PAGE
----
Your letters, July 31

July 30, 2013 

At 2 days old, he is still unsteady on his long legs. The only clear instinct he has is to lie still and curled on the ground. He will not run from predators. Camouflage and silence are his only defenses.

COURTESY OF MARY SONIS

Deer domesticated

We are most fortunate to have the insightful and articulate Mary Sonis in our community and submitting articles to the Chapel Hill News. I enjoy reading them and learning more about our native wildlife. “Awestruck By A Fawn” (CHH, July 24, bit.ly/18FEGn3) is no exception, though I would differ with one statement she makes regarding deer: “…sadly we are seen as predators.”

I am upset at how “domesticated” our deer population has become and would rather see them fleetingly, spritely through woods and fields.

Over the last decade or so deer have become so habituated to our suburban environments that they stroll docilely down streets and through yards.

Due to their rapidly growing populations, roughly five times what these environments can healthily support, they are decimating natural areas and suburban landscapes of shrubs, herbs and tree saplings; destroying food and habitat for other important wildlife – birds, bees, butterflies, reptiles and small mammals.

Deer need predators to fear and flee from, to burn off calories and produce fewer offspring. Sadly we have nearly eliminated their natural predators and created more favorable habitat (forest edge and suburban sprawl) so that their populations have grown too great and their sightings too familiar for awe and appreciation, though I am still awestruck by the sight of a baby fawn.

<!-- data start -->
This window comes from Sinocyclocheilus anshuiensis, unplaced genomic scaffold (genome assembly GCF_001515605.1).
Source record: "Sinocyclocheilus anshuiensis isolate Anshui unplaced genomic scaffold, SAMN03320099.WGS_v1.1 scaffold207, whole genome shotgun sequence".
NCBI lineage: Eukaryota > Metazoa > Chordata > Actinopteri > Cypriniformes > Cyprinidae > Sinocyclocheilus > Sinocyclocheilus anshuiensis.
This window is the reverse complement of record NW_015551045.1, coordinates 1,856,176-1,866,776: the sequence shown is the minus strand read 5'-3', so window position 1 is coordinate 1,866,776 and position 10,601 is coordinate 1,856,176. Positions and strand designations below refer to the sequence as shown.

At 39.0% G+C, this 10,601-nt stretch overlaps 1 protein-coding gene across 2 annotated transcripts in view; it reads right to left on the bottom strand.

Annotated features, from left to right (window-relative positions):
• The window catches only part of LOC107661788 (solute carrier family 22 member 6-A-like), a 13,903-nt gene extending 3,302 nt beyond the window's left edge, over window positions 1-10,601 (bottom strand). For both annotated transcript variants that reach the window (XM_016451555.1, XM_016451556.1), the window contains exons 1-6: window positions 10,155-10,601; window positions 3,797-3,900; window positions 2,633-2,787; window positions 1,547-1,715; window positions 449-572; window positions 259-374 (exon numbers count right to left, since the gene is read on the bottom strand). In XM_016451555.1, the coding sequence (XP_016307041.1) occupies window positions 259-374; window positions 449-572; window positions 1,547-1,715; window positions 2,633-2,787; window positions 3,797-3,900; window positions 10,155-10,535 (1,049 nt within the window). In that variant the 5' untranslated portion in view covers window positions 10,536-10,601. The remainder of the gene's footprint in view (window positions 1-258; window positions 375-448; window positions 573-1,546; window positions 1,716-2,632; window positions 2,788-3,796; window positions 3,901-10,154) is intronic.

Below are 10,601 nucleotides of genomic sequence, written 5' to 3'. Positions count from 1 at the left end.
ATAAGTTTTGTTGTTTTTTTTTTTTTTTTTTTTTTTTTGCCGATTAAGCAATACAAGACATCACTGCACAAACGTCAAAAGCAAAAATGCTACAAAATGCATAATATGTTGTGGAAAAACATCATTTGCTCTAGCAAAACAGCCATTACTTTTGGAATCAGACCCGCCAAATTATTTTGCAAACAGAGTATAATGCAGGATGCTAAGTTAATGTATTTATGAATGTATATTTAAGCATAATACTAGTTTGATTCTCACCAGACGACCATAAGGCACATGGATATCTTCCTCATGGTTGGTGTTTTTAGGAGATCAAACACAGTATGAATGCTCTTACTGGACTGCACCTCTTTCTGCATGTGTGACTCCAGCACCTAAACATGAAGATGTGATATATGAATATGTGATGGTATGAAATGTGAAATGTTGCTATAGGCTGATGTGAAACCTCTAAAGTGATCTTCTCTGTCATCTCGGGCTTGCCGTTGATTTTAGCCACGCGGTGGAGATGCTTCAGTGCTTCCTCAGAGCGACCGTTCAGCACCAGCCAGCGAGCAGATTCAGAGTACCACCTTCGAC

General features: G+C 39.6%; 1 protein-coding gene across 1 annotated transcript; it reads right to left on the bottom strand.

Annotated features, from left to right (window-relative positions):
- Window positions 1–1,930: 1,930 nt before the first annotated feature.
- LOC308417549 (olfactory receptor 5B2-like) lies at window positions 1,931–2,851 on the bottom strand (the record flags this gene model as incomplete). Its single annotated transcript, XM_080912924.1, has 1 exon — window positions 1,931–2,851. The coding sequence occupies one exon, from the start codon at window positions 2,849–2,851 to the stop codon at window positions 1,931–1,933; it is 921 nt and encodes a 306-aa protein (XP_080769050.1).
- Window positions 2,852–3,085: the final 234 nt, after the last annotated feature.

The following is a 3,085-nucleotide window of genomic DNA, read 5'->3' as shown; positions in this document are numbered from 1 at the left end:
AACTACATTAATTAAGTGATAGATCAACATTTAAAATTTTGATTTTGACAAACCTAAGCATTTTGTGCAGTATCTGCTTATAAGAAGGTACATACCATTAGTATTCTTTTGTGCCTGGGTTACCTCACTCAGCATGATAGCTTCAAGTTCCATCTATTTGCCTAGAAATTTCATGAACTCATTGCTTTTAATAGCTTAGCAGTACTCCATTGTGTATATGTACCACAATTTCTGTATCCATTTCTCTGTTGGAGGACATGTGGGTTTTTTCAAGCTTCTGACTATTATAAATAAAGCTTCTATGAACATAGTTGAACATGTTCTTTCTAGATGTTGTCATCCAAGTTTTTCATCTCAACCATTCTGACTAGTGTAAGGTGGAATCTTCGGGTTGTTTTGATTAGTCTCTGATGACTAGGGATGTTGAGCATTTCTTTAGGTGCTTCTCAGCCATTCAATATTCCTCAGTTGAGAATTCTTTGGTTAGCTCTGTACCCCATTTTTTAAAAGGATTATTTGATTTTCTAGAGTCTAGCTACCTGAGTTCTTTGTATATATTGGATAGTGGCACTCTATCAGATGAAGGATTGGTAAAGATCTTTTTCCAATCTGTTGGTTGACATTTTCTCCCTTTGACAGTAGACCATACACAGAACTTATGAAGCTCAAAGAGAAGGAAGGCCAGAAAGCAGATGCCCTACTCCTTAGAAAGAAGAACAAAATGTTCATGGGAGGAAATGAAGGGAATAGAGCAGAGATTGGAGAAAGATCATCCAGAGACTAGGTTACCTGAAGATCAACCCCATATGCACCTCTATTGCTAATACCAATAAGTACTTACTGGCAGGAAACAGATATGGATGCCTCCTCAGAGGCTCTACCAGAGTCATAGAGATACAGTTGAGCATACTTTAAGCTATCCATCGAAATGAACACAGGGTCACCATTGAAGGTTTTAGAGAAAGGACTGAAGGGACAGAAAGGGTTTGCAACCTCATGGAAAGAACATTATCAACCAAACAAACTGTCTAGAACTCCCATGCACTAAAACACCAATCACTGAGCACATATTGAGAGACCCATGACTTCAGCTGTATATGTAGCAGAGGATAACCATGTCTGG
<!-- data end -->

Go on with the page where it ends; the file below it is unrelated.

Matthew Arnsberger

Carrboro

Libraries and STEM

As the 2010-11 president of the Association for Library Service to Children, I concur with Morehead Science Director Todd Boyette’s comment on the importance of STEM (Science, Technology, Engineering and Mathematics) education as a means to stop summer learning loss (CHN, July 24).

His description of the new “Time Warner Cable Minds On!” summer science program is particularly relevant since low-income children are more greatly effected by summer slide due to fewer learning opportunities than higher-income children.

However, I would like to address Mr. Boyette’s implication that summer reading programs, the hallmark of public libraries across the country, only impact reading. While the positive effect of library summer reading programs on closing achievement gaps is no small feat (Dominican Study, 2010), public libraries are also leading the charge with STEM.

An impressive example is the NSF funded model collaborative, hands-on science literacy program, LEAP into Science, between the Franklin Institute Science Museum and the Free Library of Philadelphia, which has expanded to sites across the country, most of which include a library.

Another focus of public library programs nationwide is providing young children and their parents and caregivers with everyday literacy experiences, including science and math activities like constructive block play, which prepare kids for school. In keeping with the importance of STEM, all advocates need to work together to create the next generation of readers, learners and scientists.

Julie Corsaro

Chapel Hill

Way off base

Mr Schofield (of the radical left wing organization) N.C. Policy Watch is way off base if he thinks that anyone cares about the sour grapes protests of a few like-minded leftists (CHN, July 24, bit.ly/15U8YAn).

Gov. Pat McCrory is trying mightily to clear the swamp left behind by 100-plus years of Democrat mismanagement and reckless spending, and the vast majority of North Carolinians support his efforts.

Mr. Schofield can save his invective for his N.C. Policy watch meetings. I don’t want to hear it. Talk about being blinded by his own propaganda.

Vincent M. DiSandro Sr.

Hillsborough

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